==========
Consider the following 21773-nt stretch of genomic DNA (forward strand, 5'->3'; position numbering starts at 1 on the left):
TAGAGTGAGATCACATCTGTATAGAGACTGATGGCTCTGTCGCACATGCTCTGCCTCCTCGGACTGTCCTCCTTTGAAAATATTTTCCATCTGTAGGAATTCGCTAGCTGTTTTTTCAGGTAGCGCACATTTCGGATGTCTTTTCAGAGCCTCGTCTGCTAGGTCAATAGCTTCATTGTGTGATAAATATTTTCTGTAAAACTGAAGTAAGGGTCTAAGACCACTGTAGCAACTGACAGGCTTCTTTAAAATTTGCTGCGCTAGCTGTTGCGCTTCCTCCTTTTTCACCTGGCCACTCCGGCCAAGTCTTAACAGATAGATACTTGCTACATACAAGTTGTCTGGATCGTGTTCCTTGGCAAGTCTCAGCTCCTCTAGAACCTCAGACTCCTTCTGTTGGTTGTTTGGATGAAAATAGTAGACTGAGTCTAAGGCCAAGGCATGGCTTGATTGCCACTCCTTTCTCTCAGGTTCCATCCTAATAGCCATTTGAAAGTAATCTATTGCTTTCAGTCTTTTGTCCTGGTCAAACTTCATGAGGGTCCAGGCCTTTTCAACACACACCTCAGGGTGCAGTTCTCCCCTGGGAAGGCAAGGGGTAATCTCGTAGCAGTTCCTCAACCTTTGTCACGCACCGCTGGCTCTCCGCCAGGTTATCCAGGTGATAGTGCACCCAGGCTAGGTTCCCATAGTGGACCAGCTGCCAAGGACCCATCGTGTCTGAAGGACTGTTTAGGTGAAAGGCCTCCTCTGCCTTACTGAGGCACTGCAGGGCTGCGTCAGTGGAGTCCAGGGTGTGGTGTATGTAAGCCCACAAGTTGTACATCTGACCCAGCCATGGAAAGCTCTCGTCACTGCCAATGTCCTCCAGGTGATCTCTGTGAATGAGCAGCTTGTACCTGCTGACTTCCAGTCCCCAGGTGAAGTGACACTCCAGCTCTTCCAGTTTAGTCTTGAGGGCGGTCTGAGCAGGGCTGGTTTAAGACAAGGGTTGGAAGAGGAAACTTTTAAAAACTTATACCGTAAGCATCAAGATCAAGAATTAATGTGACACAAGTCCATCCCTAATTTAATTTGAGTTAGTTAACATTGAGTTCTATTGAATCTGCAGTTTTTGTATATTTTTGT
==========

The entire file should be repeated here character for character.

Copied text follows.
Consider the following 21773-nt stretch of genomic DNA (forward strand, 5'->3'; position numbering starts at 1 on the left):
TAGAGTGAGATCACATCTGTATAGAGACTGATGGCTCTGTCGCACATGCTCTGCCTCCTCGGACTGTCCTCCTTTGAAAATATTTTCCATCTGTAGGAATTCGCTAGCTGTTTTTTCAGGTAGCGCACATTTCGGATGTCTTTTCAGAGCCTCGTCTGCTAGGTCAATAGCTTCATTGTGTGATAAATATTTTCTGTAAAACTGAAGTAAGGGTCTAAGACCACTGTAGCAACTGACAGGCTTCTTTAAAATTTGCTGCGCTAGCTGTTGCGCTTCCTCCTTTTTCACCTGGCCACTCCGGCCAAGTCTTAACAGATAGATACTTGCTACATACAAGTTGTCTGGATCGTGTTCCTTGGCAAGTCTCAGCTCCTCTAGAACCTCAGACTCCTTCTGTTGGTTGTTTGGATGAAAATAGTAGACTGAGTCTAAGGCCAAGGCATGGCTTGATTGCCACTCCTTTCTCTCAGGTTCCATCCTAATAGCCATTTGAAAGTAATCTATTGCTTTCAGTCTTTTGTCCTGGTCAAACTTCATGAGGGTCCAGGCCTTTTCAACACACACCTCAGGGTGCAGTTCTCCCCTGGGAAGGCAAGGGGTAATCTCGTAGCAGTTCCTCAACCTTTGTCACGCACCGCTGGCTCTCCGCCAGGTTATCCAGGTGATAGTGCACCCAGGCTAGGTTCCCATAGTGGACCAGCTGCCAAGGACCCATCGTGTCTGAAGGACTGTTTAGGTGAAAGGCCTCCTCTGCCTTACTGAGGCACTGCAGGGCTGCGTCAGTGGAGTCCAGGGTGTGGTGTATGTAAGCCCACAAGTTGTACATCTGACCCAGCCATGGAAAGCTCTCGTCACTGCCAATGTCCTCCAGGTGATCTCTGTGAATGAGCAGCTTGTACCTGCTGACTTCCAGTCCCCAGGTGAAGTGACACTCCAGCTCTTCCAGTTTAGTCTTGAGGGCGGTCTGAGCAGGGCTGGTTTAAGACAAGGGTTGGAAGAGGAAACTTTTAAAAACTTATACCGTAAGCATCAAGATCAAGAATTAATGTGACACAAGTCCATCCCTAATTTAATTTGAGTTAGTTAACATTGAGTTCTATTGAATCTGCAGTTTTTGTATATTTTTGT